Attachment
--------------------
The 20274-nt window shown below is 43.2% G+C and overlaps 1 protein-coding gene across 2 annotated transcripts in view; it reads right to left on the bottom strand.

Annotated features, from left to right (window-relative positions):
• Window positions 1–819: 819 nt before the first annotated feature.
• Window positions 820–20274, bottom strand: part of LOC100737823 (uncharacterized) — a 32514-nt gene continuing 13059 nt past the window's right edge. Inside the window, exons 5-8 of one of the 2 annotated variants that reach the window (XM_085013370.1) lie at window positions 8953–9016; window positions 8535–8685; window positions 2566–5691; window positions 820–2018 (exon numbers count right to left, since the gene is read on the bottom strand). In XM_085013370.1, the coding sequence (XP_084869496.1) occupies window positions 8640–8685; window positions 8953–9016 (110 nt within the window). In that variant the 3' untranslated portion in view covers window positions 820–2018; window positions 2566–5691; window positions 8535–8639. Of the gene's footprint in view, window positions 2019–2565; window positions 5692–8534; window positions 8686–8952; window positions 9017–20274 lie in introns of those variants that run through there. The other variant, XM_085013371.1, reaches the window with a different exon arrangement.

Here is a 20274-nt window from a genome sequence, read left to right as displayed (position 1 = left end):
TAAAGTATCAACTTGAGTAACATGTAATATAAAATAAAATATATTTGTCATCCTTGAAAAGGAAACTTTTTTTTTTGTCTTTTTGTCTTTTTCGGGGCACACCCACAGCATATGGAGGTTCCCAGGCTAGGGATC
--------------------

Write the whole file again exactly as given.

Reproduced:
The 20274-nt window shown below is 43.2% G+C and overlaps 1 protein-coding gene across 2 annotated transcripts in view; it reads right to left on the bottom strand.

Annotated features, from left to right (window-relative positions):
• Window positions 1–819: 819 nt before the first annotated feature.
• Window positions 820–20274, bottom strand: part of LOC100737823 (uncharacterized) — a 32514-nt gene continuing 13059 nt past the window's right edge. Inside the window, exons 5-8 of one of the 2 annotated variants that reach the window (XM_085013370.1) lie at window positions 8953–9016; window positions 8535–8685; window positions 2566–5691; window positions 820–2018 (exon numbers count right to left, since the gene is read on the bottom strand). In XM_085013370.1, the coding sequence (XP_084869496.1) occupies window positions 8640–8685; window positions 8953–9016 (110 nt within the window). In that variant the 3' untranslated portion in view covers window positions 820–2018; window positions 2566–5691; window positions 8535–8639. Of the gene's footprint in view, window positions 2019–2565; window positions 5692–8534; window positions 8686–8952; window positions 9017–20274 lie in introns of those variants that run through there. The other variant, XM_085013371.1, reaches the window with a different exon arrangement.

Here is a 20274-nt window from a genome sequence, read left to right as displayed (position 1 = left end):
TAAAGTATCAACTTGAGTAACATGTAATATAAAATAAAATATATTTGTCATCCTTGAAAAGGAAACTTTTTTTTTTGTCTTTTTGTCTTTTTCGGGGCACACCCACAGCATATGGAGGTTCCCAGGCTAGGGATC